SEOUL (Reuters) - So used to commanding the spotlight, South Korean figure skating queen Kim Yuna steps past her Sochi-bound colleagues and coaches, fixes her hair and sits down centre stage, ready to face the media.
Informed she has taken a Korean Olympic Committee official’s seat by mistake, and her place is actually at the rear of the stage, the Vancouver Games gold medalist stifles an embarrassed smile and retreats to sit among her figure skating cohorts.
It might be the first time Kim has ever taken a back seat to anyone in South Korea.
With Wednesday marking the 100-day countdown to the start of the Sochi Games, the 23-year-old told reporters she was back skating and even doing jumps after taking time off to recover from a foot injury.
Kim, who blew away the competition in Vancouver to become the first South Korean to win an Olympic figure skating gold medal, said she was about “70 percent ready” and that she could return to competition in December.
“I don’t think the pain will be completely gone since I can’t stop training but it’s got a lot better,” she said at the national training centre.
“I can still do triple jumps but for competition I not only need to get my jumps ready I have to have be physically strong.”
Kim flirted with retirement after winning gold in Vancouver but has taken little time to recapture her best form since deciding to compete at one last Olympics.
After more than a year away from the sport, she capped her comeback season with a dominant victory at the world championships in March, where she scored 218.31 to take the title ahead of Italy’s Carolina Kostner and Japan’s Mao Asada.
“The Sochi Games is not only my second Olympics but the ‘retirement stage’ for me, so I want to have a greater experience than any other competition before,” she said.
”In the past, I had strong concepts for short programs and lyrical ones for the long. But this time it’s the other way around.
“I have a fast tempo for the long program this time, which requires more physical strength. I will have to modify it some before Sochi but my goal is to make it perfect before the Olympics.”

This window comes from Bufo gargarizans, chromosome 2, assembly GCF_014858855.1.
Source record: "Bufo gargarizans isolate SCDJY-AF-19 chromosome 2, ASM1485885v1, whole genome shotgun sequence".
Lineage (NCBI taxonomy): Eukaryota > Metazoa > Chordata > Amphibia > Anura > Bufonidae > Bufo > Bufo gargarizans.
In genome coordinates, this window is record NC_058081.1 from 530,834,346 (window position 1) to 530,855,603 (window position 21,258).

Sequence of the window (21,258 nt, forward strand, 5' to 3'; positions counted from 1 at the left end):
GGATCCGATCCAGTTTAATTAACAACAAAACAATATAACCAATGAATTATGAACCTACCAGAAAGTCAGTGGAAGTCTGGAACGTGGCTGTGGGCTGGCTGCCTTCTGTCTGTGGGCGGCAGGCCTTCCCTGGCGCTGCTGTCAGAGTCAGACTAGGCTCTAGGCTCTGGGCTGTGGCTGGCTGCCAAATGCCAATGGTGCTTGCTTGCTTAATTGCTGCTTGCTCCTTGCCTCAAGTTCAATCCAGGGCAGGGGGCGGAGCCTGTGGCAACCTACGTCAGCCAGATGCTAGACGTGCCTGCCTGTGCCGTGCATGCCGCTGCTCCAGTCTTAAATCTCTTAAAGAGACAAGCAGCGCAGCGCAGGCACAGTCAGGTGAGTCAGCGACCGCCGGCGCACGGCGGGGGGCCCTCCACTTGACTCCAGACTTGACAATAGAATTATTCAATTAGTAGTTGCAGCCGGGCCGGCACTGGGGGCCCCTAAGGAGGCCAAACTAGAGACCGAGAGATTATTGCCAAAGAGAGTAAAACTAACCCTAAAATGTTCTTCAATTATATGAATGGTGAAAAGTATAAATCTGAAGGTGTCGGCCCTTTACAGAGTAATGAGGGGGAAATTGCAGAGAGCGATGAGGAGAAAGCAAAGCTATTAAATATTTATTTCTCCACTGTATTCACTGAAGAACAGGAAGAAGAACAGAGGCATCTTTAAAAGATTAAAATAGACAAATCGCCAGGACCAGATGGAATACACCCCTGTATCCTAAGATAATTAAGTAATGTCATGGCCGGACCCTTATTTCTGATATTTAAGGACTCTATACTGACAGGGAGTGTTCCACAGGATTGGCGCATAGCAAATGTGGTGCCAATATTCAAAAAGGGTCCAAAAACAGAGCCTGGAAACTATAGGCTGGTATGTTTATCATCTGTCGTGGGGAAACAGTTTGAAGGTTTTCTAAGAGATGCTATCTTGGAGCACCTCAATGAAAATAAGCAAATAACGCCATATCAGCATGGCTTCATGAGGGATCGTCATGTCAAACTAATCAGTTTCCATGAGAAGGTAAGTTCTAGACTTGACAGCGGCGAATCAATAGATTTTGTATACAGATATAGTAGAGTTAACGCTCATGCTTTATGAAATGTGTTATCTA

While Kim has been recuperating, Japan’s Asada, considered her main rival for gold in Sochi, has been fine-tuning her form and taking titles.
Runner-up to Kim in Vancouver, Asada won Skate America earlier this month in Detroit and scored more than 200 points despite making several mistakes and taking a tumble on her triple axel.
Kim said she expected all of her rivals to be delivering peak performances with Sochi on the horizon.
“I am not a judge so I am not in a position to judge Asada’s performance,” she said. “I think since the Olympics is around the corner, not only Asada but also other figure skaters are training hard.”
Representatives of South Korea’s formidable short track and speed skating teams were also present to talk about their chances in Sochi, including 2010 Olympic champions Mo Tae-bum and Lee Seung-hoon.
The Koreans won six gold, six silver and two bronze medals in Vancouver, and Kim’s figure skating medal was the only one not to come from short track or speed skating.
Korean Olympic Committee chief Kim Jung-haeng said it might be tough to replicate their fifth place finish on the medals table at the February 6-23 Sochi Games.
“Last time in Vancouver, Russia were behind us (in the medal standings) but this time they are the host country,” he added.
“And 12 more gold medals have been added in skiing, which we are not good at. So achieving our goal (of four golds and seventh ranking) will be difficult but our coaches and athletes are united as one and trying their best.”
Additional reporting by Narae Kim; Editing by John O'Brien